Roger Ehrenberg has an exhaustive (and exhausting to read, because we don’t function before 8 am, though job constraints dictate otherwise) analysis on the debut of the Vista and, moreover, the Bill Gates-Steve Jobs celebrity death match ’07. Seems, in spite of questionable business ethics, Mock Turtleneck is beating Four-Eyes by a landslide. Why? Because Steve Jobs is young, fun, and marketable to law abiding and non-abiding citizens alike. Whereas Bill is behind the times, transparently resentful, and cranky (RE likens him to Glenn Close in Fatal Attraction, which we kind of get but don’t think is the part Bill’s playing so much as Jennifer Jason Leigh’s a la SWF). Take, for instance, last week’s interview with NewsWeek:
Are you bugged by the Apple commercial where John Hodgman is the PC, and he has to undergo surgery to get Vista?
I've never seen it. I don't think the over 90 percent of the [population] who use Windows PCs think of themselves as dullards, or the kind of klutzes that somebody is trying to say they are.
How about the implication that you need surgery to upgrade?
Well, certainly we've done a better job letting you upgrade on the hardware than our competitors have done. You can choose to buy a new machine, or you can choose to do an upgrade. And I don't know why [Apple is] acting like it’s superior. I don't even get it. What are they trying to say? Does honesty matter in these things, or if you're really cool, that means you get to be a lying person whenever you feel like it? There's not even the slightest shred of truth to it.
Does the entire tenor of that campaign bother you, that Mac is the cool guy and PC—
That’s for my customers to decide.
A few problems right off the bat that Gates will obviously need to overcome if he want to sell his product and “squash Jobs like the insect that he is” (BG’s words).
1. There’s nothing inherently wrong with being a nerd—some of our best friends our nerds! But there is a problem with your trying to deny this reality. First, it makes us question your ability to separate who you actually are—a nerd, through and through—from the ‘cool, valiant, tough’ guy character you’ve created for yourself for World of Warcraft role-playing. And secondly, it confuses your loyal customers, who are nerds themselves! They identify with you and how are they supposed to feel when you shy away from the common ground you share with them? Hurt and resentful and not in the mood to do any upgrades, is how they are supposed to feel.
2. Although you steadfastly deny having ever seen the ads, you can describe them with total accuracy. So we’re kind of wondering why you aren’t getting that these ads are working against Apple and in your favor! You don’t want to be considered a ‘dullard’ or a ‘klutze,’ fine. But are you watching the same commercials we’re watching? (The jig is up—you’ve seen them). Mac isn’t the ‘cool guy,’ PC is! The Mac is, for lack of a better word even though we think this one is just fine but might offend your sensibilities, a self-important hipster d-bag. Whereas PC is the adorably roly-poly ball of love that is John Hodgman. Whose trailer do you think is more fun to hang around in between takes? A guy who probably sulks about his character not being “real enough” while thumbing through the latest Urban Outfitters catalogue or, uh, anyone else? To put it in your terms-- let’s see, which computer do I want to buy—the one that is personified by an actor who got hit by a wrench in Dodge Ball or, um, I don’t know the one personified by The Daily Show’s Resident Expert?! You want some time to think it over? Time’s up—the latter, Gates. The answer is the latter. So stop getting all huffy about those ads. It’s bad for your skin and they’re advertising you don’t have to pay for.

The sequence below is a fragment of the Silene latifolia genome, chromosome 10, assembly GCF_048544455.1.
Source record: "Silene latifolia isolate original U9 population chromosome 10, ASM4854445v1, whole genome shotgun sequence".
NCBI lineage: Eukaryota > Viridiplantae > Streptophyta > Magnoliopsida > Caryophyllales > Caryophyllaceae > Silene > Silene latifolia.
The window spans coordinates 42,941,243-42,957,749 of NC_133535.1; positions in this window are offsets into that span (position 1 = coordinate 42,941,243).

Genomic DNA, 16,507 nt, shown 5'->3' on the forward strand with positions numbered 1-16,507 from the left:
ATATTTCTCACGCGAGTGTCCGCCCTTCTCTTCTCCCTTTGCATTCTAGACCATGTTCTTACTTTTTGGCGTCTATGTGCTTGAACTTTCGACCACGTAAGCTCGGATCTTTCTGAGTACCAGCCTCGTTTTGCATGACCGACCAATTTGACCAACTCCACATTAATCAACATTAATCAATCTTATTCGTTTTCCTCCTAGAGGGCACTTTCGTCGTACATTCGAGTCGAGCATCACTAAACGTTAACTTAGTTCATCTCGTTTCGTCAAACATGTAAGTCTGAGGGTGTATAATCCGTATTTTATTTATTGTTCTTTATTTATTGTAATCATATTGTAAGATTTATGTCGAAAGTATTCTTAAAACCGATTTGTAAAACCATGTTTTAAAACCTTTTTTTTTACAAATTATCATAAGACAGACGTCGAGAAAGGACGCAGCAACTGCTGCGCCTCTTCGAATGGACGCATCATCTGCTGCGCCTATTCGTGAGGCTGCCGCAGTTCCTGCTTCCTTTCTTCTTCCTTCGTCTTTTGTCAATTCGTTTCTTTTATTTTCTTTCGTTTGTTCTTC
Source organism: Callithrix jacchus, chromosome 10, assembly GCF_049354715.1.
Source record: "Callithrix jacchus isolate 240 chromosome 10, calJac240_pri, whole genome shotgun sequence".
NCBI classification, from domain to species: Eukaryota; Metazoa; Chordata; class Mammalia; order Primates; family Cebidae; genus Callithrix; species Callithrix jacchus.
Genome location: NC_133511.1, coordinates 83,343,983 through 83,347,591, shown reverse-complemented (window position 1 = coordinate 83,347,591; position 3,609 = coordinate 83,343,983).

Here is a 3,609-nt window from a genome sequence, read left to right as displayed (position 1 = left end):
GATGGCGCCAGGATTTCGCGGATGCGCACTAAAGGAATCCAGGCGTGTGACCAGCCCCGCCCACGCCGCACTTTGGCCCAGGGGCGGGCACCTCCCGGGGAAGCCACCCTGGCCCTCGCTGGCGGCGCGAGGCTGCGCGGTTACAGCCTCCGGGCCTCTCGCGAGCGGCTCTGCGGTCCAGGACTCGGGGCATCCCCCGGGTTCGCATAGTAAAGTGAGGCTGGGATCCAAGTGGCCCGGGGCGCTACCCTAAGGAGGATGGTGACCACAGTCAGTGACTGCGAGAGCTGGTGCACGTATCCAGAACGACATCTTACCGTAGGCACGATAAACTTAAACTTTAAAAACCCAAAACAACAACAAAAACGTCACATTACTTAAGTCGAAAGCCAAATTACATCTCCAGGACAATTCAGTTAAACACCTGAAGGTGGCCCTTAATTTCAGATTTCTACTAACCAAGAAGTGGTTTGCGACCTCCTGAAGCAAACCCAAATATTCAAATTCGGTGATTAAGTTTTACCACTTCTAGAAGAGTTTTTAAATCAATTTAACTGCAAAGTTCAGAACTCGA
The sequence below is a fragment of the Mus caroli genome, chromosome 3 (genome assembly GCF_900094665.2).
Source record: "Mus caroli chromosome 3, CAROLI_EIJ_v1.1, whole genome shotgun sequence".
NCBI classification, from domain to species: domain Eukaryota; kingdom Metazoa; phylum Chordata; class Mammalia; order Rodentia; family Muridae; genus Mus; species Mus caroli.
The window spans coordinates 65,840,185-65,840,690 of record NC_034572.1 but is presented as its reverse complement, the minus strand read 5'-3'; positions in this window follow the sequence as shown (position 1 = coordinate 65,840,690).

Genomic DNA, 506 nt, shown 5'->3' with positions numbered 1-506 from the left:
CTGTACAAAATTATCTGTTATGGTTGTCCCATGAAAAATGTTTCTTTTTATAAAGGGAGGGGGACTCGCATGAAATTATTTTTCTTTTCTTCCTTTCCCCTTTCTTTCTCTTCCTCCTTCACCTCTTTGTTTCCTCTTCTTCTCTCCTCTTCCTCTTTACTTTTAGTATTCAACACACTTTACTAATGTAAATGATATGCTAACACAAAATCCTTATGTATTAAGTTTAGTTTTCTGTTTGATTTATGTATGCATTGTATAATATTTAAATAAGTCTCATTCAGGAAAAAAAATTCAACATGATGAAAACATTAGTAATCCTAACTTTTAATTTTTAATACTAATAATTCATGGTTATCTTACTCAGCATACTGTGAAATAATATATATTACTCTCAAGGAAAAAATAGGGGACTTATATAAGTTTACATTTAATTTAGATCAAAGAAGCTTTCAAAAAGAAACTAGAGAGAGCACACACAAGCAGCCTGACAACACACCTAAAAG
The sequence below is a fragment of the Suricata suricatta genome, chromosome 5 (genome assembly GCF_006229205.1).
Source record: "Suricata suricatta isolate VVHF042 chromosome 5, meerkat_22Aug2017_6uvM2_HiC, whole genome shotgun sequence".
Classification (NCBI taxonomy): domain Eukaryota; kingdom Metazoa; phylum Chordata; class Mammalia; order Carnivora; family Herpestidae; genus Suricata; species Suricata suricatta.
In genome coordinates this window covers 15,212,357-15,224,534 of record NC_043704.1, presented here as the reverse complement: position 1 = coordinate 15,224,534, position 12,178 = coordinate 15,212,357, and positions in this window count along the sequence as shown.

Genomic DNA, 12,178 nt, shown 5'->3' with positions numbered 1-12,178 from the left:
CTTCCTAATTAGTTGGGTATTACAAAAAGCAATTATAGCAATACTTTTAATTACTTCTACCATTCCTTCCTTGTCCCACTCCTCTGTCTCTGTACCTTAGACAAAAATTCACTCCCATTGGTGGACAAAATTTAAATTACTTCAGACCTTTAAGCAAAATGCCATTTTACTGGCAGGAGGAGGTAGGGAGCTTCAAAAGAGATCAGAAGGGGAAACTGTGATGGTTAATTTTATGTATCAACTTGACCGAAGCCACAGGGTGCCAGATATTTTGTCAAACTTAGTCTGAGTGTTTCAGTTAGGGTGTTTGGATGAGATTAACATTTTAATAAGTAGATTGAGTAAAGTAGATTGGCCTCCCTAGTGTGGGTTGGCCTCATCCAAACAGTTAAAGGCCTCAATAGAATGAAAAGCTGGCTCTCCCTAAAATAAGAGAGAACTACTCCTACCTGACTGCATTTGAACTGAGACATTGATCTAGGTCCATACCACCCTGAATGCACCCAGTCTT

3. This isn’t really Vista-centric but now seems like as good a time as any to mention it—don’t interrupt people during an interview. It’s just rude.
Anyway, back to Ehrenberg. He says a few more things about the situation that you might want to check out if you find yourself with an excessive amount of time on your hands because the guy, Luke Perry-obsessed as he is, knows what he’s talking about. For the four of you who have actual jobs, here’s the conclusion:
We may be witnessing an historic changing of the guard, which takes place in every generation. Remember IBM? They were invincible. How could they be beat? By a couple of geeks in a dorm room, that's how. Microsoft rises. And then another snot-nosed kid with a great idea and a dorm room made it happen in the box business, enter Dell. Then others got wise and squeezed their efficiency-based margins to nothing. Apple rose like a phoenix, crashed and rose once again, by virtue of innovation and a customer-centric ethos. Sony was like IBM. Now they've been bloodied by the customer-centric and community-oriented Nintendo. And now there's Google, the poster-child for the democratization of the Internet and the ever-flattening, increasingly frictionless world. When put in this context Microsoft just seems so big and slow and old, hidebound by 30 years of culture and organizational silos that seem impregnable. And it appears that Vista - the product, the PR, the marketing approach - is the result of such an organization. At times brilliant, very heavy, complicated and expensive. This is not a product for today. This is a product for an era when the desktop ruled. And that era is long gone.
Microsoft Revisited: Vista, Apple and the Sony/Nintendo Phenomenon [Information Arbitrage]